Rosh Hashanah - vegetarian entree
I am in charge of making a vegetarian entree for Rosh Hashanah dinner this Saturday. Any interesting ideas? The menu is salad, brisket/gravy, roasted potatoes, roasted vegetables (onion, carrots, broccoli, peppers, etc) plus whatever vegetarian entree I bring. One vegetarian is allergic to nuts, but that is the only other restriction (dairy is fine but no fish).
I was thinking maybe something with phyllo or puff pastry, or perhaps a quiche... any ideas?
What about a mushroom strudel? Saute a huge amount of chopped mushrooms with lots of onion and garlic, parsley, maybe add something green like spinach (oops - no spinach!) or grated carrots or something. Season well, then add enough fresh bread crumbs to give the filling some body. Roll in either puff pastry or phyllo dough. I'm guessing this has to be non-dairy or you might add cheese to the filling.
I'm in a mushroom strudel frame of mind because I am drowning in wild mushrooms right now and will be making a dairy version of the above for Saturday lunch.
This is uncanny--my wife says it's a little creepy, but that may be an overstatement.
I just got finished baking a mushroom pie/studel--it's the one from Nigel Slater's book Appetite. I baked it tonight cuz I'm cooking a vegetarian Rosh Hashanah dinner this weekend, and I wanted to try out the recipe ahead of time. And I can happily report that it is delicious! It uses puff pastry, with a simple mushroom-onion-creme fraiche filling, seasoned with fresh herbs (I used oregano and thyme). That's pretty much the whole recipe--you cook the onions slowly in a little olive oil or butter (I used olive oil; the Dufour puff pastry I'm using, from Whole Foods, list AA butter as its first ingredient). When the onions are soft and golden you add the mushrooms. At the end you add the herbs and a cup of creme fraiche. I think the key is a slow, gentle cooking of the filling. It took an hour.
After I took the pie out of the oven and tasted it, I went to the confuser to post a question on this board, and--hinei!--here was this thread.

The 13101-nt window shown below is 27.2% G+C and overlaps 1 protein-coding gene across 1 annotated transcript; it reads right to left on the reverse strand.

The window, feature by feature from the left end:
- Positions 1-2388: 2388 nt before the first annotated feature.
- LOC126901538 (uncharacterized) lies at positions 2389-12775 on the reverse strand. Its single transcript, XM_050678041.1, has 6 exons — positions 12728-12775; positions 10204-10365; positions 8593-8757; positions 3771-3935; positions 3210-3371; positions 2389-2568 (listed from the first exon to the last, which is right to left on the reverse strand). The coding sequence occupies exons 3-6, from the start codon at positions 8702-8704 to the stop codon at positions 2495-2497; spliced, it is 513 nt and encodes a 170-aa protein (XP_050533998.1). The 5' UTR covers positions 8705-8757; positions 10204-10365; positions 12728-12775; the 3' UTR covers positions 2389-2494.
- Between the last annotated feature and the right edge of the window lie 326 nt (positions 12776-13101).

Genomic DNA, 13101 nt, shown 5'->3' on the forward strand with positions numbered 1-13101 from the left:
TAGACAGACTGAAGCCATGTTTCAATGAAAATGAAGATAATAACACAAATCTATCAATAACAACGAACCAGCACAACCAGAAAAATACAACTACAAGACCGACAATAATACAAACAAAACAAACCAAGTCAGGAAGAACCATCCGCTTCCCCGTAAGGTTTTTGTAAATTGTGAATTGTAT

My question, which I would still love to hear back from you all on, is this: along with the mushroom pie I'm serving (after a first course of roasted red pepper soup and a second course of a salad of heirloom tomatoes, cucumbers, and Vidalia onions with fresh basil and radish sprouts, accompanied by a big ol' nice creamy runny cheese in the middle of the table for guests to dig into) baked beets and steamed baby bok choy. I'm thinking that some kind of light sauce/dressing would be nice with the bok choy, but I want to keep it simple, just a nice counternote to the rich pie.
Thank! And shanah tovah (Happy New Year)!
This sounds great and I would like to make it... one problem, since I am bringing it to the party, I have to pre-make.
Do you think I can reheat the mushroom puff pastry once I get there? I don't have much experience with puff pastry. Thanks! (and I agree with Nyleve's suggestion for the bok choy).
How about a spinach/cheese kugel? Made with chopped/frozen spinach of course. There's a really good recipe in Joan Nathan's Jewish Cooking in America.
Or a spinach frittata (OK, it's really more of a brunch item, but it's good hot or just at room temp. And left-overs freeze well too.) Something with seasonal squash? Or a pasta primavera, using seasonal squash/veggies, which gives you an alternative starch to the potatoes. You could use round pasta such as orrchiette, for the holiday theme. Or tzimmes--with carrots, sweet potatoes & raisins. The tzimmes would add some sweetness, which would be a nice counterpoint to the basic meat & potato menu you have.
Maybe some nice stuffed tomatoes, filled with chopped (frozen!) spinach/cheese mix (or a breadcrumb/herb mix) and then baked.
These are really side dishes, I guess, but they'd still be a nice complement to the meal.
How about a couscous dish with sauteed veggies. This is always a substantive veggie dish. You might also try quinoa(which is passover friendly when the time comes). Good luck.
My second suggestion which is way off the Rosh Hashanah mark but has made its way from my Italian background is a lasagna or eggplant parm. I now have friends who copy this tradition because they keep a kosher vegetarian house and it is a little variety.